Evening Standard
Puccini: La Rondine, ROH, London November 2004
BLOWSY and lavish with tunes, Puccini's La Rondine has returned to Covent Garden with a refreshed staging and largely new cast. Angela Gheorghiu still sings Magda, the "swallow" of the title, as she did when Nicolas Joel's production was new two years ago. Now her husband, Roberto Alagna, has been replaced by the exciting German tenor Jonas Kaufmann, making his house debut as her young lover, Ruggero.

La Rondine is the closest Puccini came to operetta, full of slow waltzes and other hinted dance rhythms. The slim plot is uneven and some find the piece irritatingly saccharine. I would argue the reverse. The poignant dilemma of a woman torn between loveless money or moneyless love is feelingly expressed and begins to stray towards the complex emotional world of Puccini's contemporary Richard Strauss.

The opening night of this Covent Garden production was full of pleasure without ever quite catching fire. The staging looks sumptuous.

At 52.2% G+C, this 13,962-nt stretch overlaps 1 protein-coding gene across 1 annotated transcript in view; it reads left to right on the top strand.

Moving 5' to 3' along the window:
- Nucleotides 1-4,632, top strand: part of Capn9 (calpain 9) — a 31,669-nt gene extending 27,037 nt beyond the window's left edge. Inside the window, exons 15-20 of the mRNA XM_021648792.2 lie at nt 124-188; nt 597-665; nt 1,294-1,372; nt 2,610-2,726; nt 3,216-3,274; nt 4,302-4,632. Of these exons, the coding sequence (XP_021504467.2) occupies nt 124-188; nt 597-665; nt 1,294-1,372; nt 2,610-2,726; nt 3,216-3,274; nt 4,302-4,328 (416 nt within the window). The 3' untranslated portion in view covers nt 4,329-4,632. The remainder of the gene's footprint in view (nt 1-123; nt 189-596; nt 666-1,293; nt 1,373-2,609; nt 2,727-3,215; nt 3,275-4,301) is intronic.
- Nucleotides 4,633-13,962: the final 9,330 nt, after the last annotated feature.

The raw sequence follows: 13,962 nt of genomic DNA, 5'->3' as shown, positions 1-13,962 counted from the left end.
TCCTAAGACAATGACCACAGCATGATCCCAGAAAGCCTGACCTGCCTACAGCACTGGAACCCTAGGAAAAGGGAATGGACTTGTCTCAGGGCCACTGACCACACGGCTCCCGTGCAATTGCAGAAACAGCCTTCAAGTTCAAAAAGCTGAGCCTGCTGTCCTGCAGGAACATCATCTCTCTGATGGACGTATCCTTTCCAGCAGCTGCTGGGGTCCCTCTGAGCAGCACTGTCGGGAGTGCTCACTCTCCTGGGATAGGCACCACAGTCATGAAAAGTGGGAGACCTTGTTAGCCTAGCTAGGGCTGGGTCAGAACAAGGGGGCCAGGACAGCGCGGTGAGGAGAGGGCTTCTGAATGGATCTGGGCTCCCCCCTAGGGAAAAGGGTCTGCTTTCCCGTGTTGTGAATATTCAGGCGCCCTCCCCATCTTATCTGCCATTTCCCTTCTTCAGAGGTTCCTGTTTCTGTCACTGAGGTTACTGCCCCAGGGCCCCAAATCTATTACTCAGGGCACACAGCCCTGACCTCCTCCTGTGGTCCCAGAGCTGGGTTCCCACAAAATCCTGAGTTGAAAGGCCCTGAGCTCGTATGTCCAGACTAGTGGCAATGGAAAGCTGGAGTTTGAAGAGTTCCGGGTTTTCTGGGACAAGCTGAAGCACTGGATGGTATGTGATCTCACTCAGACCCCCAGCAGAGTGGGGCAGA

Turn-of the century Paris is beautifully created via a cocktail of Tiffany glass and Wiener Werkstatte detail in Ezio Frigerio's sets. Franca Squarciapino's elegant, flapperish costumes suggest a period just after the opera's wartime premiere in 1917.

Musically, however, something was missing. Emmanual Villaume, conducting, sounded over-polite, as if unwilling to indulge in the music's schmaltzy excesses. Kaufmann sings with glorious control and depth, especially in the charged third act, but his performance as yet is constrained.

A little of Alagna's stage flair and look-at-me panache would give edge to an already fine performance. The expert Robert Lloyd as the overthrown Rambaldo, Kurt Streit's smooth Prunier and Annamaria dell'Oste's spirited Lisette, together with a well-drilled Royal Opera chorus, provide welcome depth and variety.

The great draw, of course, was Gheorghiu, ice cool and compelling yet strangely disengaged. She remains technically breathtaking, floating her lines and holding everything in reserve for the big, impassioned outbursts. Her pianissimo singing teeters as near the edge of audibility as it's sensible to get. The role demands her to be brittle and coquettish, but you can't help thinking the seductive Kaufmann deserves someone slightly more cuddly.

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